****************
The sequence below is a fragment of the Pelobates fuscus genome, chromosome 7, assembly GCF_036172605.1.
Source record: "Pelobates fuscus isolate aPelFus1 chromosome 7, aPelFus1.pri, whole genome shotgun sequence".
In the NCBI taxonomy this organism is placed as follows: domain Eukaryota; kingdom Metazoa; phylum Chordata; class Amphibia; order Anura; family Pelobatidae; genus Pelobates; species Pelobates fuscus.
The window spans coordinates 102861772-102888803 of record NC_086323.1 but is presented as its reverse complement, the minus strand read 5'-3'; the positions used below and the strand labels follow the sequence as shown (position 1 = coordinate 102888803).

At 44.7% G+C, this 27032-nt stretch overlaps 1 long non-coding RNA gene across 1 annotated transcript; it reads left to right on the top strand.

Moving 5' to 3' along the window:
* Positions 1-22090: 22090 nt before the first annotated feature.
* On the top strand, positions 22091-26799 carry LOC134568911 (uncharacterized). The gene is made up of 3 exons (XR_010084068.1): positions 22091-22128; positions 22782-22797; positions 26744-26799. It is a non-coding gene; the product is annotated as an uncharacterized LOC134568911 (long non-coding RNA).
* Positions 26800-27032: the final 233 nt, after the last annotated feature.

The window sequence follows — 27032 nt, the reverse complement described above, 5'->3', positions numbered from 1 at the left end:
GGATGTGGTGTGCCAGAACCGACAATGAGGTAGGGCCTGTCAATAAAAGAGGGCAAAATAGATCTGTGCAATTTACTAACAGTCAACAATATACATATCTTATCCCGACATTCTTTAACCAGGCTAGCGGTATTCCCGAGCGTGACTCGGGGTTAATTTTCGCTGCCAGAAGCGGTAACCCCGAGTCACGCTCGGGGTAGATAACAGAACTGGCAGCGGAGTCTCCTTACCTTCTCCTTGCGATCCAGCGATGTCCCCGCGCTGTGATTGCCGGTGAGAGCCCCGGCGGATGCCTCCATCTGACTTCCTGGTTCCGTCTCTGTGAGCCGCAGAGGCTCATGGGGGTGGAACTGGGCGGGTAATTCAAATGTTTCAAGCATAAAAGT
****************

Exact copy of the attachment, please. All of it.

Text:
The sequence below is a fragment of the Pelobates fuscus genome, chromosome 7, assembly GCF_036172605.1.
Source record: "Pelobates fuscus isolate aPelFus1 chromosome 7, aPelFus1.pri, whole genome shotgun sequence".
In the NCBI taxonomy this organism is placed as follows: domain Eukaryota; kingdom Metazoa; phylum Chordata; class Amphibia; order Anura; family Pelobatidae; genus Pelobates; species Pelobates fuscus.
The window spans coordinates 102861772-102888803 of record NC_086323.1 but is presented as its reverse complement, the minus strand read 5'-3'; the positions used below and the strand labels follow the sequence as shown (position 1 = coordinate 102888803).

At 44.7% G+C, this 27032-nt stretch overlaps 1 long non-coding RNA gene across 1 annotated transcript; it reads left to right on the top strand.

Moving 5' to 3' along the window:
* Positions 1-22090: 22090 nt before the first annotated feature.
* On the top strand, positions 22091-26799 carry LOC134568911 (uncharacterized). The gene is made up of 3 exons (XR_010084068.1): positions 22091-22128; positions 22782-22797; positions 26744-26799. It is a non-coding gene; the product is annotated as an uncharacterized LOC134568911 (long non-coding RNA).
* Positions 26800-27032: the final 233 nt, after the last annotated feature.

The window sequence follows — 27032 nt, the reverse complement described above, 5'->3', positions numbered from 1 at the left end:
GGATGTGGTGTGCCAGAACCGACAATGAGGTAGGGCCTGTCAATAAAAGAGGGCAAAATAGATCTGTGCAATTTACTAACAGTCAACAATATACATATCTTATCCCGACATTCTTTAACCAGGCTAGCGGTATTCCCGAGCGTGACTCGGGGTTAATTTTCGCTGCCAGAAGCGGTAACCCCGAGTCACGCTCGGGGTAGATAACAGAACTGGCAGCGGAGTCTCCTTACCTTCTCCTTGCGATCCAGCGATGTCCCCGCGCTGTGATTGCCGGTGAGAGCCCCGGCGGATGCCTCCATCTGACTTCCTGGTTCCGTCTCTGTGAGCCGCAGAGGCTCATGGGGGTGGAACTGGGCGGGTAATTCAAATGTTTCAAGCATAAAAGT